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Cultural Capture Of Antitrust Is More Likely In America Than Europe

 |  September 2, 2022

By: Jan Broulik (Pro Market)

As a reaction to the global financial crisis, James Kwak introduced the notion of cultural capture. He proposed that one of the reasons why US financial policy became too lenient toward the banking industry was that financial officials had socially identified with representatives of the industry, held them in high regard, and maintained intense interpersonal relationships with them. Labeling those effects of social interaction as cultural capture, Kwak admonished that it may also arise in other areas of economic policy, possibly without any awareness on the part of the officials or even the industry.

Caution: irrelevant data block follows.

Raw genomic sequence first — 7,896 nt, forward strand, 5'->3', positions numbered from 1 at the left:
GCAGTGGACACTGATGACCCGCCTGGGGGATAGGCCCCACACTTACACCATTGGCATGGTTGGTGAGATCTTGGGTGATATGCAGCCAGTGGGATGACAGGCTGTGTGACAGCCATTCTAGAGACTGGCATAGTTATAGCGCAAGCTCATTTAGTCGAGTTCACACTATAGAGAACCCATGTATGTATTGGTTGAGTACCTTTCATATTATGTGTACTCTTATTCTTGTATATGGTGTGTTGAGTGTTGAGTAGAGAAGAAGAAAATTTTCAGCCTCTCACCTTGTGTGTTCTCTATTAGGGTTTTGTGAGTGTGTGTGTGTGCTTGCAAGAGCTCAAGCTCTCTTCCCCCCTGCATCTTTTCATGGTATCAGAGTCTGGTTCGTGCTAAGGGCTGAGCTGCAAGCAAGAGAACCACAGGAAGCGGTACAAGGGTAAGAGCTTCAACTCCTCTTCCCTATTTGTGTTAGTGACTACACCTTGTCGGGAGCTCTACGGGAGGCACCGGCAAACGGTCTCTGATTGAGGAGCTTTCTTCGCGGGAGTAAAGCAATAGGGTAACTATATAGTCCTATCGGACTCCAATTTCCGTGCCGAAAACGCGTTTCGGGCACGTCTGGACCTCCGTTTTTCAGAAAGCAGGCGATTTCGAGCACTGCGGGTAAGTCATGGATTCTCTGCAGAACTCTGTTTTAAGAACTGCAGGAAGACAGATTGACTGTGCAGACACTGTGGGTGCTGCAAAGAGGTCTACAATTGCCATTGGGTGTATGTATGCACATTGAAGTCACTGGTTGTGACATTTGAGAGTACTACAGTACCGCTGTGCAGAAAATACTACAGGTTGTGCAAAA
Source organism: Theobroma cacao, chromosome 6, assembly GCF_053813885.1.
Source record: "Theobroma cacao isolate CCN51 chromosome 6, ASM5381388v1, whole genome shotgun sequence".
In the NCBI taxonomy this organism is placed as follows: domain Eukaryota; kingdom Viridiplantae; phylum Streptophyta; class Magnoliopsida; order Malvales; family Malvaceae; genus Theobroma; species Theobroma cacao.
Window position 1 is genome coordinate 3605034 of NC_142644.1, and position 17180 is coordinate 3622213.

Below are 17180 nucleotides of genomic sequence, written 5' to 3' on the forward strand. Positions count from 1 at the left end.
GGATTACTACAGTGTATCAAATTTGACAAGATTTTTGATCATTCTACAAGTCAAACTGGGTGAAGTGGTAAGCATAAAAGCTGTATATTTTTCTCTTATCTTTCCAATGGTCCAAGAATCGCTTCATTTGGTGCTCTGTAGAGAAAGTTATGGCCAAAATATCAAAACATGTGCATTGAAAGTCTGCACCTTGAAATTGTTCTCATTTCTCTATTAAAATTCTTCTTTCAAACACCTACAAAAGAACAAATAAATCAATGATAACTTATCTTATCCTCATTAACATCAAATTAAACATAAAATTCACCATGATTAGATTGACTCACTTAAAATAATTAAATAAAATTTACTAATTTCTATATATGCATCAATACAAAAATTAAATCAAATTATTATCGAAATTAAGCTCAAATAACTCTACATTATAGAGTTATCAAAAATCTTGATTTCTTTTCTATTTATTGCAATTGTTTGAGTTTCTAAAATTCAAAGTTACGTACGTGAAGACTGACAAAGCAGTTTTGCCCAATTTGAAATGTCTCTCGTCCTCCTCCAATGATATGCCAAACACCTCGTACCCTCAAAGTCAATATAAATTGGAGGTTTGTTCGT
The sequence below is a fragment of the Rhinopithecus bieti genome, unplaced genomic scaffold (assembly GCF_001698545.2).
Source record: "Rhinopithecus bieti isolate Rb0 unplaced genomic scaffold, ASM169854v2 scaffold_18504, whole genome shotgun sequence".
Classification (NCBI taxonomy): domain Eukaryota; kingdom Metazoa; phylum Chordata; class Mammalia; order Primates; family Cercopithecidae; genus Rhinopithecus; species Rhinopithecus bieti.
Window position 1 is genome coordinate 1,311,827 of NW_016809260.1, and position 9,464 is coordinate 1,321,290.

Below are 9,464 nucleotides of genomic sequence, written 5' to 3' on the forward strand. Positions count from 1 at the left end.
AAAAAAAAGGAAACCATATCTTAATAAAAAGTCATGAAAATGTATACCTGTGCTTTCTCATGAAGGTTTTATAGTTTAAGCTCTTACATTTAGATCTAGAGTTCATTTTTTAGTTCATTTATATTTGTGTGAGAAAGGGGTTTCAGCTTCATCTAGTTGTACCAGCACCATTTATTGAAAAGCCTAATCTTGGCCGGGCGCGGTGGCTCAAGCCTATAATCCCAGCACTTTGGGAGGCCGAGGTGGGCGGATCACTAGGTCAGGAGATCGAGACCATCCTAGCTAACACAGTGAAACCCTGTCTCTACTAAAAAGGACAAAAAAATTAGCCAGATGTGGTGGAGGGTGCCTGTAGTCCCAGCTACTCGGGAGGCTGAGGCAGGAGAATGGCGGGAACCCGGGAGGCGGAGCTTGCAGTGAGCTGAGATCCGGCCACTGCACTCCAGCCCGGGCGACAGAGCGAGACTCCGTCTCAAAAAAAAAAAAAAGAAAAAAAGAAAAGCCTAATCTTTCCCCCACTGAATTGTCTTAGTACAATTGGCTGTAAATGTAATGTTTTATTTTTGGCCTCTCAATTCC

Cultural capture is a species of capture concerning public officials’ minds. For one commentator, such capture of minds obtains when “officials’ actions, interpretations, and perceptions of reality come into alignment with those of the actors they are supposed to be regulating.” For others, it entails “institutionalization of industry views as the regulator’s view,” respectively “align[ing] the way in which regulators think about problems with the view of the industry they regulate.” Others still say that the officials “come to see the world the way that [the] regulated entities do,” “end up sharing the views of the industry,” or start to “think like it.”

This is all to say that the concept of cultural capture differs from the traditional account of regulatory capture according to which public officials serve special interests because doing so benefits them privately. Instead, cultural capture takes place through the officials developing (an excessive amount of) genuine pro-industry views…